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The rightwing Tax Foundation today released an analysis of Speaker Paul Ryan’s tax plan. Not surprisingly, it found the plan would carry a relatively small price tag over the next decade, reducing federal revenues by only $191 billion. 

This dubious finding sharply contrasts with an analysis released by Citizens for Tax Justice last week, which pegged the 10-year cost of the Ryan plan at  $4 trillion, a figure 20 times larger than the Tax Foundation’s questionable estimate.

What explains the huge gap between these two sets of findings? The main driver is the Tax Foundation’s one-sided approach to “dynamic scoring,” the budgetary practice of assessing the fiscal impact of tax changes by looking not just at the direct effects on tax revenue, but the indirect effects of these tax policy changes on the economy. Before waving its “dynamic scoring” wand, the Tax Foundation assigns the Ryan plan a national debt-inflating $2.4 trillion ten-year cost. But the  magical dynamic effects of the Ryan plan, the Tax Foundation claims, would offset all but $191 billion of that.

An additional difference between the CTJ and Tax Foundation estimates has to do with the “border adjustments” that Ryan proposes for his corporate tax. This would amount to a 20 percent tariff on imports and a tax rebate on exports. There is some controversy about whether the World Trade Organization would find such a scheme acceptable. This means that the $1.1 trillion such a scheme might raise (on a net basis) should not be automatically included in a revenue analysis of the Ryan plan. The Tax Foundation breezily asserts that the tariff would be acceptable, while CTJ thinks that it is quite unlikely. This choice explains most of the remaining difference between the two organizations’ revenue estimates.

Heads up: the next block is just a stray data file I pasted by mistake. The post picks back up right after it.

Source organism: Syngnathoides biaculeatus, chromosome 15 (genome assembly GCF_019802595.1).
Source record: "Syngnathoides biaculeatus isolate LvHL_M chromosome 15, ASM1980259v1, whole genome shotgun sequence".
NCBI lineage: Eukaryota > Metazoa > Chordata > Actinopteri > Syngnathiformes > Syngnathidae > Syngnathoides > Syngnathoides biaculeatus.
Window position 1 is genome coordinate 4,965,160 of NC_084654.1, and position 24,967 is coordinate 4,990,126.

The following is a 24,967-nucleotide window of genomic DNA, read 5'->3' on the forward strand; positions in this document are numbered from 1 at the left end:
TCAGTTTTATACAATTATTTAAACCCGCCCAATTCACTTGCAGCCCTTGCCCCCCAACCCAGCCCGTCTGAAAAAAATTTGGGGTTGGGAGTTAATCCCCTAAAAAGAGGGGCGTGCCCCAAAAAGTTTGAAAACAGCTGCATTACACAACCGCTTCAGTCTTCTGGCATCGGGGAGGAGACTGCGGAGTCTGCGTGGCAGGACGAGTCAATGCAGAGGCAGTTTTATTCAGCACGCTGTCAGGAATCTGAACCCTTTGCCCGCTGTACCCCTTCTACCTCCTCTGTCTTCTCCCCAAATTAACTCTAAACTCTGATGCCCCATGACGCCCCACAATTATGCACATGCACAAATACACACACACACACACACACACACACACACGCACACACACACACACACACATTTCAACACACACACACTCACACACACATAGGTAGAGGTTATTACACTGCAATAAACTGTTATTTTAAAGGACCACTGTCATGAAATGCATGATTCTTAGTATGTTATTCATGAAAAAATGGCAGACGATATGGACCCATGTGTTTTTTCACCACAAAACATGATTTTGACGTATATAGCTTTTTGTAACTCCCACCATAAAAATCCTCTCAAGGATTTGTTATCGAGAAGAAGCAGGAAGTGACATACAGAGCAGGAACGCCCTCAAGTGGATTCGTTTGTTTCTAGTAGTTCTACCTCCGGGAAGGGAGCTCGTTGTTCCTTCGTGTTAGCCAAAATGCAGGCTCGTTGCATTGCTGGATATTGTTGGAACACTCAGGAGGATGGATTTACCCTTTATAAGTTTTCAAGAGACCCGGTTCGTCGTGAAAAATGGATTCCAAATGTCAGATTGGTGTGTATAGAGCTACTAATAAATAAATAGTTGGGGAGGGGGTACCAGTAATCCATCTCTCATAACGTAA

But Tax Foundation’s use of one-sided “dynamic scoring” explains the bulk of the difference. Under the best of circumstances, dynamic scoring is fraught with uncertainty. Cutting or increasing tax collections, and cutting or increasing government spending in a way that keeps budget deficits under control, can plausibly have an effect on economic growth.  But there is little or no agreement among economists on the direction of that effect, let alone its magnitude. So an economic model based on this unproven assumption is highly suspicious at best.  

The Tax Foundation’s approach to dynamic scoring notoriously assumes that while tax cuts always spur economic growth, government spending on education, roads and health care has no positive effect on the economy. This one-sided assumption effectively guarantees that any analysis from its model will always find that tax cuts are economically helpful–no matter how devastating their impact on the government’s ability to provide basic services–and tax increases are harmful. For example, studies have found that capital gains tax rates have no meaningful relationship to economic growth, yet the Tax Foundation has previously estimated that higher capital gains rates have such a huge negative impact on growth that raising them would lose revenue.

Further, the Tax Foundation model always finds that tax cuts for the rich will have a wildly unrealistic positive impact on the economy, in essence providing justification to policymakers who continually propose regressive tax policies that many academics have found contribute to growing income inequality.

A more clear-eyed approach to measuring the “dynamic” effect of federal tax changes would at least attempt to quantify the very real—and very beneficial—effect of public investments on the national economy. The Tax Foundation’s unwillingness to admit that government spending can be helpful renders its analysis of the Ryan plan’s revenue impact virtually meaningless.